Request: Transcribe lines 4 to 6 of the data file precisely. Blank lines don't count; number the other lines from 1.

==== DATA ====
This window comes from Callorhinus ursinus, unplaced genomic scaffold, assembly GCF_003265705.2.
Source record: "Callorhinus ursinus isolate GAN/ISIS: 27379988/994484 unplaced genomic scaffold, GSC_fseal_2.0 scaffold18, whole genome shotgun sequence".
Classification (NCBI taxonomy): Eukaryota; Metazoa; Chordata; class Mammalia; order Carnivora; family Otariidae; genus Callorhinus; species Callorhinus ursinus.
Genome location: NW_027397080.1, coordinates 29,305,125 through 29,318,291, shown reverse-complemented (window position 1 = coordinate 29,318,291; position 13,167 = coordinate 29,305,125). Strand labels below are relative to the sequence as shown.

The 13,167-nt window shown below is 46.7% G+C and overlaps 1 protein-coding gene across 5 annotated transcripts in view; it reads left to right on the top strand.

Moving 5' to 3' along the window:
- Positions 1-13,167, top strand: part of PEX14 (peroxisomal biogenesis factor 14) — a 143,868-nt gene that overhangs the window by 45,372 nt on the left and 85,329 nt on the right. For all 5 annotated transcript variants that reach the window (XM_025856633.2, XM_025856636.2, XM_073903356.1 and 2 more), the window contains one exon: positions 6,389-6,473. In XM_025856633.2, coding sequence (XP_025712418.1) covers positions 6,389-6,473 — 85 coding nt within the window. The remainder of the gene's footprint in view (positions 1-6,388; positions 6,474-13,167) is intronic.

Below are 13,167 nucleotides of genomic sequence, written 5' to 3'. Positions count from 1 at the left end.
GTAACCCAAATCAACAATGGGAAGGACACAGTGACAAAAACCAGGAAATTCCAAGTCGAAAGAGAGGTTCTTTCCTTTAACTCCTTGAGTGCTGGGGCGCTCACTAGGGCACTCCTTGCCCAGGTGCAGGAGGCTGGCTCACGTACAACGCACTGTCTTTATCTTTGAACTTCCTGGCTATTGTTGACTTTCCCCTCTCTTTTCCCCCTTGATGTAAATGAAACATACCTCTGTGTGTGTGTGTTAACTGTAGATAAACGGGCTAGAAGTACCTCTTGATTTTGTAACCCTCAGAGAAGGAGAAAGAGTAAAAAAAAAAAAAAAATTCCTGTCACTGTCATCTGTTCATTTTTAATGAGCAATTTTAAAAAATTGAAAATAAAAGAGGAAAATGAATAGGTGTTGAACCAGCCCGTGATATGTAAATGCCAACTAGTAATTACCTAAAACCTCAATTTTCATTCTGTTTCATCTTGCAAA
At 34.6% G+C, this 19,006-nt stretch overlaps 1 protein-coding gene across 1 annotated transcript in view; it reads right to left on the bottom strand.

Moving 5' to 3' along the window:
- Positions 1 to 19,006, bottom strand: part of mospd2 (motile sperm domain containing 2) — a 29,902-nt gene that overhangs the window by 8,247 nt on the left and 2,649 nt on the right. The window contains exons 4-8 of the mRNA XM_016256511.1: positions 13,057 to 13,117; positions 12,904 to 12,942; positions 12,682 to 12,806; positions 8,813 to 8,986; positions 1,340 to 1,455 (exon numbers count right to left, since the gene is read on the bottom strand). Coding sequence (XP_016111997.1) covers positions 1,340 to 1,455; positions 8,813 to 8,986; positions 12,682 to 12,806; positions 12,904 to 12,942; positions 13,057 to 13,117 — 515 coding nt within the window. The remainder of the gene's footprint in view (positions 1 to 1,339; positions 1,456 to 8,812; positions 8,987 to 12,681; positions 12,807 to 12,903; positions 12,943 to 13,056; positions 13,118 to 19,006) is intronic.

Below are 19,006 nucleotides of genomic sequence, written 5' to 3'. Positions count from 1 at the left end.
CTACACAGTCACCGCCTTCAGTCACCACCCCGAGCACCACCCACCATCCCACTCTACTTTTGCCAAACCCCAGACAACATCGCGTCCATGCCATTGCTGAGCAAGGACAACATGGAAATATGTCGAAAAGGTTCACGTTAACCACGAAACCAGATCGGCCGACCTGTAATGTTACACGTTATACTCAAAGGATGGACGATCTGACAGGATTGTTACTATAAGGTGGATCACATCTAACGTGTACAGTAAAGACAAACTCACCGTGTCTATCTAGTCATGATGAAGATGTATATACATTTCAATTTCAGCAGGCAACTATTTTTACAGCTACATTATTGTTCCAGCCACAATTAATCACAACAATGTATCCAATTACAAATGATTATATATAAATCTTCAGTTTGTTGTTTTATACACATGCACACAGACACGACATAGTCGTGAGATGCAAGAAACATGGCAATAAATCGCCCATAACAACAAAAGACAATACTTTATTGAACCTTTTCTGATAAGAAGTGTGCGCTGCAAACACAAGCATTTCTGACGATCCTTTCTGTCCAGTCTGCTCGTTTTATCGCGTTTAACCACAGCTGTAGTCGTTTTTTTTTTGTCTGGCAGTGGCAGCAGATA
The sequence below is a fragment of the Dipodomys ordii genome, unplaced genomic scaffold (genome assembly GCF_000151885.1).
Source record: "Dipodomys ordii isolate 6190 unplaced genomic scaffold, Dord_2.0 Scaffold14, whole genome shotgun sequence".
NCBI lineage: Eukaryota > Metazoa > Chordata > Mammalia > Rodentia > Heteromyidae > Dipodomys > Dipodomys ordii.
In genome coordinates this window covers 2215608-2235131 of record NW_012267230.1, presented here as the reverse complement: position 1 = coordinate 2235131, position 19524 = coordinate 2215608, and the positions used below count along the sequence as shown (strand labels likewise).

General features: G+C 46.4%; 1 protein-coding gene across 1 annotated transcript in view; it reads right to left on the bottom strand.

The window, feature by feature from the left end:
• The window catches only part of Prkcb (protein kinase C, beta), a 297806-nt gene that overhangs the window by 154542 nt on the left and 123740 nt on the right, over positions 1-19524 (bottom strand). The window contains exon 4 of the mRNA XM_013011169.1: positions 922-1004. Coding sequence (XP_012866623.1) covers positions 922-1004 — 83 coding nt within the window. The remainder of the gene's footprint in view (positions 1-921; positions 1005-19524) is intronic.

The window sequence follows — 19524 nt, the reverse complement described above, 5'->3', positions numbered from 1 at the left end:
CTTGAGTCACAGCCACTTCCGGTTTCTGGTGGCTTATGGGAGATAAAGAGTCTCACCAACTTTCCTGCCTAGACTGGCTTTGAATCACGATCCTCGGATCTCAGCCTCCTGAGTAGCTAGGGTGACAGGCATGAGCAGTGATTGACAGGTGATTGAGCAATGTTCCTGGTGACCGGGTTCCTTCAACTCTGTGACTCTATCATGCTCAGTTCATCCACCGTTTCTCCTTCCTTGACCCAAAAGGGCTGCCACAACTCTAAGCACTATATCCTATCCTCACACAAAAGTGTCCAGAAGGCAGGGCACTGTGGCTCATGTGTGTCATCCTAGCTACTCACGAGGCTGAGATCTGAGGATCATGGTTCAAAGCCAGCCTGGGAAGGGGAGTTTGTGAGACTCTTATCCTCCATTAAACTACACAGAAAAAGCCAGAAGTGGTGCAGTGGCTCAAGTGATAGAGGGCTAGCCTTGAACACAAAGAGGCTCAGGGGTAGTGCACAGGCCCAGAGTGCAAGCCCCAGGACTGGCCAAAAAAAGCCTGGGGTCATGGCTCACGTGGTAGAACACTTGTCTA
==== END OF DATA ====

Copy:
Genome location: NW_027397080.1, coordinates 29,305,125 through 29,318,291, shown reverse-complemented (window position 1 = coordinate 29,318,291; position 13,167 = coordinate 29,305,125). Strand labels below are relative to the sequence as shown.

The 13,167-nt window shown below is 46.7% G+C and overlaps 1 protein-coding gene across 5 annotated transcripts in view; it reads left to right on the top strand.

Moving 5' to 3' along the window: